“Stress has been shown, both clinically and in the laboratory, to be a major factor in the development of most human illness, dysfunction, and unhappiness. For optimal health, wellness, and performance in today’s high stress world, it is essential to take a few short moments to use very powerful tools such as meditation, guided imagery, or self-hypnosis — not only for stress management, but to harness the energy of stress.”
— Emmett Miller MD
Stress Management Basics
We have all heard of stress, we’ve felt it, and we use the word in everyday conversation (“I was so stressed,” “You’re stressing me out,” “Don’t stress about it,” etc.). But few of us really understand what stress is, the real damage it does, or how to deal with it in a wise manner.
Most of us have a shortsighted strategy of approaching stress as if it is an enemy that we can beat down, or chase away with nostrums, drugs, alcohol, or other ineffective and addictive behaviors. Unfortunately, these approaches affect, at best, only the superficial symptoms while the root source of the imbalance, and the stress, become worse.
The key to stress management is to remember that stress is only one half of a two-phase process, the other half of which is relaxation. The intensity of stress in our lives needs to be matched by very relaxed states in which we intentionally guide ourselves on a regular basis. We will discuss effective ways to do this in a few moments.
What Is Stress? – By Definition
Here is what you really need to know:
Stress was first described by Dr. Hans Selye, who discovered that whenever animals or people are under pressure— physically, mentally, or emotionally— there is a common pattern of physical breakdown in the body. He referred to this as the “Alarm Phase” of the stress response.
“Stress,” refers to the reaction of your body when you are confronted by a “stressor” — a demand (especially a threatening one) or a circumstance that requires you to act or change in some way to avoid, or overcome, this stressor in order to stay in balance. We all know that this phase is associated with emotional distress, bodily tension, physical illness, and poor performance, but this is only half the story.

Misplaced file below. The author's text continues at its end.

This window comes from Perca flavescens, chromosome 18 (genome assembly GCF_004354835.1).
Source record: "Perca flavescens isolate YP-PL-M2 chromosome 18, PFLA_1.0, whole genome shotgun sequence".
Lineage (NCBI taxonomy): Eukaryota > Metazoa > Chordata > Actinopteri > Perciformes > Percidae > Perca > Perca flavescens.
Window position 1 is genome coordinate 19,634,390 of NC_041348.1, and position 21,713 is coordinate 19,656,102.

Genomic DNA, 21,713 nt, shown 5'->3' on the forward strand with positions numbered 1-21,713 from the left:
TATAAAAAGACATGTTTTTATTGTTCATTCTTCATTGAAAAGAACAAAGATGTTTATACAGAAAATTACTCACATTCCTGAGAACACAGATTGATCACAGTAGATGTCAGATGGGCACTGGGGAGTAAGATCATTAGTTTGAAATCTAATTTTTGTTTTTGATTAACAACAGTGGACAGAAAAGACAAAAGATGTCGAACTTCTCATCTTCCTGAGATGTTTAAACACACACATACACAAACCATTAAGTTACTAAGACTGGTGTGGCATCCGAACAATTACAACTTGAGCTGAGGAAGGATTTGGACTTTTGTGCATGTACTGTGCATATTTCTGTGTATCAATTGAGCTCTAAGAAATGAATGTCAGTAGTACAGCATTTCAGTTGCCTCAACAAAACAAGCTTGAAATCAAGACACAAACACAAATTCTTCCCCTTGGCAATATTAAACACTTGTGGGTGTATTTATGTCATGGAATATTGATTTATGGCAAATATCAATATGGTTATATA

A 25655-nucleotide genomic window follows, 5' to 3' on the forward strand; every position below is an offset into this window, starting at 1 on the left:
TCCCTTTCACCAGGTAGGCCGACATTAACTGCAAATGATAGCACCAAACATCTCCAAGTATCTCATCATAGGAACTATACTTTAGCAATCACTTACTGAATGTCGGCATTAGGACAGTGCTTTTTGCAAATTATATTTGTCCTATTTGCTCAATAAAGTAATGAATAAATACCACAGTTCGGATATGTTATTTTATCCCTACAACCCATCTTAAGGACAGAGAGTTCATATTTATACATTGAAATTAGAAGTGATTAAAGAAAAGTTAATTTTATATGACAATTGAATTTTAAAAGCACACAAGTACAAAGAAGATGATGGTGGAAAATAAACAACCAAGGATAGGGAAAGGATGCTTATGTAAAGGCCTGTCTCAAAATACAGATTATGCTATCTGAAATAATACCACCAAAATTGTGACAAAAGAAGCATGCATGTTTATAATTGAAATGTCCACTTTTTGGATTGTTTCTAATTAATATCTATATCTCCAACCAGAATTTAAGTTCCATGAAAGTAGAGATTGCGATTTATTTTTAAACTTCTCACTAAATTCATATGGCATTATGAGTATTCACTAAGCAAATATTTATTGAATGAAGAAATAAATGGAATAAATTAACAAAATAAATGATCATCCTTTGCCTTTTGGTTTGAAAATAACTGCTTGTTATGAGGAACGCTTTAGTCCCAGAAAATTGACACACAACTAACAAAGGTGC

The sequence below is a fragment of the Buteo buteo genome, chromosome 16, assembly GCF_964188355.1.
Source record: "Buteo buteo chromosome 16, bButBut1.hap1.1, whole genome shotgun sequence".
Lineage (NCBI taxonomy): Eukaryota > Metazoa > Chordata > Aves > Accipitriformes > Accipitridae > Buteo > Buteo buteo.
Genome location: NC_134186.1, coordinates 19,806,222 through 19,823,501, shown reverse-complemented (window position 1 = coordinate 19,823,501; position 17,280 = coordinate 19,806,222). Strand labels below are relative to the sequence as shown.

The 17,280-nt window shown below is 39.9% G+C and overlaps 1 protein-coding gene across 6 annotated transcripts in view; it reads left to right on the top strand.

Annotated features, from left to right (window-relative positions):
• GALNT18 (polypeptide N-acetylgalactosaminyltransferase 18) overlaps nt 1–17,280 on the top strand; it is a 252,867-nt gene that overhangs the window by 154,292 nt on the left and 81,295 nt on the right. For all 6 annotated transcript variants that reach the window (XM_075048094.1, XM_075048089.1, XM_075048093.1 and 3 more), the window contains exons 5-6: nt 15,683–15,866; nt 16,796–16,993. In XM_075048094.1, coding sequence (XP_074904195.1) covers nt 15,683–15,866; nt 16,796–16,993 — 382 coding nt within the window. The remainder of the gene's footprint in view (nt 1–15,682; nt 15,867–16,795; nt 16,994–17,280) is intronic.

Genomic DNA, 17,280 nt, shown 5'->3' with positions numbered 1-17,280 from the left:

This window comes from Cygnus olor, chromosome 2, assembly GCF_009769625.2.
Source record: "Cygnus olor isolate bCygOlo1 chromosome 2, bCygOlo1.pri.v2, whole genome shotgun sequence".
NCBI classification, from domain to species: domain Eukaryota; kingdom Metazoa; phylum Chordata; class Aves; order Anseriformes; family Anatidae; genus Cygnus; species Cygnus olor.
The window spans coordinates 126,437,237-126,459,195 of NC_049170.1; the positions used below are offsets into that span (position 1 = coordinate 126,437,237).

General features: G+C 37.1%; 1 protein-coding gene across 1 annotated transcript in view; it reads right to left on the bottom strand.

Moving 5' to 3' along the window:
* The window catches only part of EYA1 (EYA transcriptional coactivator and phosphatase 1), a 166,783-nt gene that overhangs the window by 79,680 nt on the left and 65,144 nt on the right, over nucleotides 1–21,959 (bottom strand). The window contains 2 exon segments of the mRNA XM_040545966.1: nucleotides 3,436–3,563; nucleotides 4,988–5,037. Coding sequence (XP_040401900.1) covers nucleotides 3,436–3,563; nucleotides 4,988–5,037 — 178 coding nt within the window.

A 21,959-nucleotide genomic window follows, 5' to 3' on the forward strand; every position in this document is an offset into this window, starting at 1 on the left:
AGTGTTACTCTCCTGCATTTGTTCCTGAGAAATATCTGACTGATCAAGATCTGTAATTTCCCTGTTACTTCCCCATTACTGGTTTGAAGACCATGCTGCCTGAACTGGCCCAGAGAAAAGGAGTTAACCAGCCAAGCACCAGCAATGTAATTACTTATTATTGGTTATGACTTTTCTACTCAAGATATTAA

The second half of the stress response is relaxation, during which time the friction-like damage from the chemicals released during the Alarm Phase is healed by the body. The two halves of the stress response were in balance with each other in that natural world of our ancestors; that was a world where stressors were brief, their source was easily identified by the five senses, and they could be quickly resolved by fight or flight. This two-phased response worked fine in that world – but it works against us in today’s world. That’s because:
- our stressors assault us from every angle, there is no easily identified enemy,
- there is no way to fight, and nowhere to run
- the stressors are continuous, there is no time for the recovery phase
Stress, then is the non-specific response of your system (nerves, muscles, skin, etc.) to a perceived demand. Part of this response is the secretion of chemicals like cortisol (from the adrenal glands), which speed up certain processes and inhibit others — perfect for a short-term environmental challenge like the ones we were “designed” to face – but not for today. the result is that as these chemicals build up, they become toxic, and begin to do damage physically, mentally, emotionally, and socially.